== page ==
FT Alphaville showed us a chart by Goldman of SPX realized volatility every year since 1929 (which had high vol). The volatility of the first half of 2014 is on the far side of the chart.

No doubt the six months of vol are annualized to give a rate which can be accurately compared to the other years. If volatility were constant, the completely standard way of doing this would be completely accurate. We know what 10.9% vol looks like over half a year and over a year. But volatility is not constant – this is the whole point of the chart. Now, some years with high vol have low vol in half the year and high vol in the other half of the year (like 1987, or 2008). The variation between high and low vol halves is bigger than the variation between high and low vol years, because combining two halves into a year smoothes the ups and downs of vol out a bit.

When we look at the chart, the temptation is to compare 2014H1 to other measurements, to see just how low it is. Such a comparison has absolutely no validity unless we can quantify just how the distribution of half year vols relates to the distribution of year vols. But there is no easy way (and not really any reliable but difficult way) of doing this. You need a model of stochastic volatility which has held up over the last 85 years. Stochastic vol models are quite hard if you want to price index options two and a half years out, but no-one even tries to calibrate them back further than the ’80s.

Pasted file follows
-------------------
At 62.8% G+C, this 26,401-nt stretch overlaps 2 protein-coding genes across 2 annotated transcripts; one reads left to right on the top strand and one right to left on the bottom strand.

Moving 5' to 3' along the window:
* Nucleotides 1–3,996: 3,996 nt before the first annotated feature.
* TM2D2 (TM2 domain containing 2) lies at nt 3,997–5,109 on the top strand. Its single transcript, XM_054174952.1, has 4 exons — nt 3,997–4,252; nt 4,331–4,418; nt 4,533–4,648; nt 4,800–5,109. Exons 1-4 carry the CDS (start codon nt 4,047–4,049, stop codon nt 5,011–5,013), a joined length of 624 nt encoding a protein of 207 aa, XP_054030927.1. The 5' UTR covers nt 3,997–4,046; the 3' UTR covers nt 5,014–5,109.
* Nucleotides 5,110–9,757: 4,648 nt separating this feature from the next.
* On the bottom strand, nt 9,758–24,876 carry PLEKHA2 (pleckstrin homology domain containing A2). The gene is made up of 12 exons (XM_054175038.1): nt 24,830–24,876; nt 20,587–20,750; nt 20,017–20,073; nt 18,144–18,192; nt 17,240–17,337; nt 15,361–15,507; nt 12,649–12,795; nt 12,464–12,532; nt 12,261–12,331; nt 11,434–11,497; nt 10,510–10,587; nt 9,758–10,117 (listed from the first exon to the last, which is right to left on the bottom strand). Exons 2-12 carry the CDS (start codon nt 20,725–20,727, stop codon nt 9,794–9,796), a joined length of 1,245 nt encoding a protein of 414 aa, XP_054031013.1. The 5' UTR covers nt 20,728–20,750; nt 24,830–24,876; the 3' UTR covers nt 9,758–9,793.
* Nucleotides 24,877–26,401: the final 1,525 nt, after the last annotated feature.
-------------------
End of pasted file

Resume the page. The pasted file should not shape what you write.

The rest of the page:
Putting the vol levels for each of the half-years in the chart would make the bars a little narrow, but it would also make some sense.

Now for a slightly silly article on the FT Data blog – apparently England were unluckier than any other team in the group stages of the World Cup. This is based on a measure called PDO, “how many of a team’s shots on target are scored, combined with the number of its opponents’ shots on target that are saved”. England’s was very low, and this is said to be unlucky, because PDO is usually ‘quite random’. FT Data have a little bit of justification for this, and various commenters have questioned it. (The biggest objection is that PDO mostly measures how crap your goalkeeper is and how good the other one is. PDO comes from hockey, and perhaps goalkeeping in hockey, which seems to involve a man standing in front of a goal which is much smaller than him, getting ready to put one or other knee on the floor, has a different statistical importance).

Let’s look at one thing they said though:

Regressing the PDO in one season on the value for the next season, using data from the Premier League, gives an R-squared statistic of 0.3724. This essentially means only 37 per cent of the extent to which a team’s PDO is above or below 1.0 can be explained by talent.

Aren’t PDO in one season and PDO in the following both dependent on a third variable ‘talent’? If so, should we expect the correlation between the two to be much less than either of their regressions onto talent (if we could observe it)? I don’t remember what the relationship between the 37% and an estimate of the ‘amount that can be explained by talent’ is, or how it depends on *n* or whatever, but it is certainly straightforward and in a textbook, and definitely isn’t that they are the same.

Nitpicking I know, but it is the FT *Data* blog (and Goldman are Goldman).